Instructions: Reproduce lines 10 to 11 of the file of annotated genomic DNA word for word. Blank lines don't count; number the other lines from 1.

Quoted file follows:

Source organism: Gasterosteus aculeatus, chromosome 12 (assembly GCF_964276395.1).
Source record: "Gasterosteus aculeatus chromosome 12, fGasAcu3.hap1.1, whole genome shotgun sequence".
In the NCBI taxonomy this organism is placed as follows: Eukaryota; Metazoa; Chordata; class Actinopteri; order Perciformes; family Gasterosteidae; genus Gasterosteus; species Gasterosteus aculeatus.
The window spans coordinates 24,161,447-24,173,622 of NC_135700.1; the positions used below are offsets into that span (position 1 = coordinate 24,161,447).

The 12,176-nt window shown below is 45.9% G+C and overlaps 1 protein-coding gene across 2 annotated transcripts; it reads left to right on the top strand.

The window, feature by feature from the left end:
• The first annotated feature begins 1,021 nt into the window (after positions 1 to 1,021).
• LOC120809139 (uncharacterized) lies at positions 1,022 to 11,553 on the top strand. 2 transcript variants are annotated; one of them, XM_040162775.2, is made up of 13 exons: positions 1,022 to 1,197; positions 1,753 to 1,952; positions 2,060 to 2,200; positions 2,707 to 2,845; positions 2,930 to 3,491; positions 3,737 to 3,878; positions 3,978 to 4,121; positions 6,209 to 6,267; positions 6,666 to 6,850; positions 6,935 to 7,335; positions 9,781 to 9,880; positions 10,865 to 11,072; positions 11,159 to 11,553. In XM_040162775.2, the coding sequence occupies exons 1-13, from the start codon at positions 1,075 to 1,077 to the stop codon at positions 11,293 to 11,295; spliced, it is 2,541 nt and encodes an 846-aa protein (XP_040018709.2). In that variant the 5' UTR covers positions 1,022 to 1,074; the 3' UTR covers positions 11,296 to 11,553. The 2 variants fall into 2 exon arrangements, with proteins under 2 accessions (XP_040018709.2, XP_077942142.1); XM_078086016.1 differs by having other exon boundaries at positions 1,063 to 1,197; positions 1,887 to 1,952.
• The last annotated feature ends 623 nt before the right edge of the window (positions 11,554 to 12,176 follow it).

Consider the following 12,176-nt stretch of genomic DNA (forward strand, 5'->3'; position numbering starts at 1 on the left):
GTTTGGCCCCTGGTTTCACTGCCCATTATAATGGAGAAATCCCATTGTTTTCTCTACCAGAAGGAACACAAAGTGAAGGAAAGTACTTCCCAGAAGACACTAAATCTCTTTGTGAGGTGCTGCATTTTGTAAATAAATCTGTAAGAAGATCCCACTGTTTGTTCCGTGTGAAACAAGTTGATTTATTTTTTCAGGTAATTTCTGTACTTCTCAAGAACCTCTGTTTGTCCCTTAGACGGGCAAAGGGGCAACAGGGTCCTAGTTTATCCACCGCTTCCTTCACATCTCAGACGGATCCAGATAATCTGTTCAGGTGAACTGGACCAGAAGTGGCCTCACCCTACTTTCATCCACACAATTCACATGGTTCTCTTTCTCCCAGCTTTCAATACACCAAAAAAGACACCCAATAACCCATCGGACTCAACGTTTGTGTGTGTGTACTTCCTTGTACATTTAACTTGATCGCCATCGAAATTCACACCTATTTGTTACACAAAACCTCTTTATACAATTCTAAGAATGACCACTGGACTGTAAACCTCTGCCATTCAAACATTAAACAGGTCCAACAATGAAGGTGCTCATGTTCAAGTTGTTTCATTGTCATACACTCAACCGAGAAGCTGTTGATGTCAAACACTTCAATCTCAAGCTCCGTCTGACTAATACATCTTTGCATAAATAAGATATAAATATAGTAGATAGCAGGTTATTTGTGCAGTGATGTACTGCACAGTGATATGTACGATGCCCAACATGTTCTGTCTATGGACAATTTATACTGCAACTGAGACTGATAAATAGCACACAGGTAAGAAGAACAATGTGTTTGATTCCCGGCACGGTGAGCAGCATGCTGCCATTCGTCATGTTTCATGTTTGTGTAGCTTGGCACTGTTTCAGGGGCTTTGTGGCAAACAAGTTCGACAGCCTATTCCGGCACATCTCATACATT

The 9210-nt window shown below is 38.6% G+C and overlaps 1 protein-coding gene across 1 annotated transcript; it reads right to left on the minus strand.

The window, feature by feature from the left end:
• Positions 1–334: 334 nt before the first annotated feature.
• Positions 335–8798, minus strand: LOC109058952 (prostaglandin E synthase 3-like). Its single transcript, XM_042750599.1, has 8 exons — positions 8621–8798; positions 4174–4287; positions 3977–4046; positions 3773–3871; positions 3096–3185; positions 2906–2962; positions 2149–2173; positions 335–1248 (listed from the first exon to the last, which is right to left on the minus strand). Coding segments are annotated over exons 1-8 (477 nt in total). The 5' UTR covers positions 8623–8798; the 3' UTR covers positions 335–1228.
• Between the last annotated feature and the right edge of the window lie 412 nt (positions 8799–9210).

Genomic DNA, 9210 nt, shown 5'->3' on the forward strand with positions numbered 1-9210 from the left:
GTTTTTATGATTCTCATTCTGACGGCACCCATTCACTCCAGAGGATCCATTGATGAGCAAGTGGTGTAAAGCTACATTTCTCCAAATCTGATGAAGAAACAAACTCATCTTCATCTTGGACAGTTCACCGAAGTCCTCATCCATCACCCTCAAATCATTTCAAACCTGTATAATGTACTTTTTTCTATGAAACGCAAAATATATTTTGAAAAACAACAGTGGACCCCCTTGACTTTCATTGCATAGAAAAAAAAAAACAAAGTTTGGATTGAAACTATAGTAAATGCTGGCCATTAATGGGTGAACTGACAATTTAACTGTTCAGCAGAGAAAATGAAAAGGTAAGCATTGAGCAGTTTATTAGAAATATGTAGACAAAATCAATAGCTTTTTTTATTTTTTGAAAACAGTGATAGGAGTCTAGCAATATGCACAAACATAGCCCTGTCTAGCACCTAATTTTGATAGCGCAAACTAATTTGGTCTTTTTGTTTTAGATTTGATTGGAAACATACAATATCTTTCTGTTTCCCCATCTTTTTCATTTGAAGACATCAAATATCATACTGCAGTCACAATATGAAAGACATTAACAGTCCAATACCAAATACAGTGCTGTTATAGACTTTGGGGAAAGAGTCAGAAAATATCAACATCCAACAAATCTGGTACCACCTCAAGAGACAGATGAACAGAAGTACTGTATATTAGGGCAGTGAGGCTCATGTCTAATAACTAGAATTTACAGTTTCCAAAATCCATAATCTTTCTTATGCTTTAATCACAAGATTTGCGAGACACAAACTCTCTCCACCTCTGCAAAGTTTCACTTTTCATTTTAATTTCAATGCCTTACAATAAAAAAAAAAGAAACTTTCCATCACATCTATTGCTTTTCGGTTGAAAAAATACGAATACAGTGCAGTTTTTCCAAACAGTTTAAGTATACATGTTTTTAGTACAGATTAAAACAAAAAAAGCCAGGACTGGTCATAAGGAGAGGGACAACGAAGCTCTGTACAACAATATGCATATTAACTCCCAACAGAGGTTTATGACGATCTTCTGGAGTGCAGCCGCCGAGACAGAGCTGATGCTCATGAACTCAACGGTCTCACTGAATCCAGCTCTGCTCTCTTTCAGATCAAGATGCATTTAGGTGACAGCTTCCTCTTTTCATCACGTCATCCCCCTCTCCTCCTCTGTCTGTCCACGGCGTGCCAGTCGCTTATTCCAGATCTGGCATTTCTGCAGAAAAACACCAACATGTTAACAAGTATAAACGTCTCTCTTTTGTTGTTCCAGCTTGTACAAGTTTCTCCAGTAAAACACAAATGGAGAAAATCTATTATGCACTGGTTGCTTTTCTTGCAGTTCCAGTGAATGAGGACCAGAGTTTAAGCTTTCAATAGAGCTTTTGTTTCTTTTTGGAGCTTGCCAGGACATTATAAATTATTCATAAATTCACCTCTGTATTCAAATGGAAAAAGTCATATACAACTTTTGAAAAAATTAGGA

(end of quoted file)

Consider the following 12,176-nt stretch of genomic DNA (forward strand, 5'->3'; position numbering starts at 1 on the left):
GTTTGGCCCCTGGTTTCACTGCCCATTATAATGGAGAAATCCCATTGTTTTCTCTACCAGAAGGAACACAAAGTGAAGGAAAGTACTTCCCAGAAGACACTAAATCTCTTTGTGAGGTGCTGCATTTTGTAAATAAATCTGTAAGAAGATCCCACTGTTTGTTCCGTGTGAAACAAGTTGATTTATTTTTTCAGGTAATTTCTGTACTTCTCAAGAACCTCTGTTTGTCCCTTAGACGGGCAAAGGGGCAACAGGGTCCTAGTTTATCCACCGCTTCCTTCACATCTCAGACGGATCCAGATAATCTGTTCAGGTGAACTGGACCAGAAGTGGCCTCACCCTACTTTCATCCACACAATTCACATGGTTCTCTTTCTCCCAGCTTTCAATACACCAAAAAAGACACCCAATAACCCATCGGACTCAACGTTTGTGTGTGTGTACTTCCTTGTACATTTAACTTGATCGCCATCGAAATTCACACCTATTTGTTACACAAAACCTCTTTATACAATTCTAAGAATGACCACTGGACTGTAAACCTCTGCCATTCAAACATTAAACAGGTCCAACAATGAAGGTGCTCATGTTCAAGTTGTTTCATTGTCATACACTCAACCGAGAAGCTGTTGATGTCAAACACTTCAATCTCAAGCTCCGTCTGACTAATACATCTTTGCATAAATAAGATATAAATATAGTAGATAGCAGGTTATTTGTGCAGTGATGTACTGCACAGTGATATGTACGATGCCCAACATGTTCTGTCTATGGACAATTTATACTGCAACTGAGACTGATAAATAGCACACAGGTAAGAAGAACAATGTGTTTGATTCCCGGCACGGTGAGCAGCATGCTGCCATTCGTCATGTTTCATGTTTGTGTAGCTTGGCACTGTTTCAGGGGCTTTGTGGCAAACAAGTTCGACAGCCTATTCCGGCACATCTCATACATT